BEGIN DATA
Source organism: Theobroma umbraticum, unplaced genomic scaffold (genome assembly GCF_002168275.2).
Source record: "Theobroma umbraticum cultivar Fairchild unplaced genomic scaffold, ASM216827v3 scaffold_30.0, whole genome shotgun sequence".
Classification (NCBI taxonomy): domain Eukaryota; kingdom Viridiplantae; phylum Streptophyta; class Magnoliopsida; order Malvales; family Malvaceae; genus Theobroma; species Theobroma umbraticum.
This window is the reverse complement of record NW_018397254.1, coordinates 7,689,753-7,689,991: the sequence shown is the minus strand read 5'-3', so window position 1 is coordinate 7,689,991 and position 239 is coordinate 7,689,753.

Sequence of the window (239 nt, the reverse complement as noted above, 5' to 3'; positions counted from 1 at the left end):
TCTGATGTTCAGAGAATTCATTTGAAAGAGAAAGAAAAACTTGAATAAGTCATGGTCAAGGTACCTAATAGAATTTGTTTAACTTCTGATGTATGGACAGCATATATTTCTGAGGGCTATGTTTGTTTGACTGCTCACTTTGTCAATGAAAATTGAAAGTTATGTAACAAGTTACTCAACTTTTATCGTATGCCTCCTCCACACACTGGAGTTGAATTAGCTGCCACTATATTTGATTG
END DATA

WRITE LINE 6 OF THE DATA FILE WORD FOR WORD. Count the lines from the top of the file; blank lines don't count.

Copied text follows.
TCTGATGTTCAGAGAATTCATTTGAAAGAGAAAGAAAAACTTGAATAAGTCATGGTCAAGGTACCTAATAGAATTTGTTTAACTTCTGATGTATGGACAGCATATATTTCTGAGGGCTATGTTTGTTTGACTGCTCACTTTGTCAATGAAAATTGAAAGTTATGTAACAAGTTACTCAACTTTTATCGTATGCCTCCTCCACACACTGGAGTTGAATTAGCTGCCACTATATTTGATTG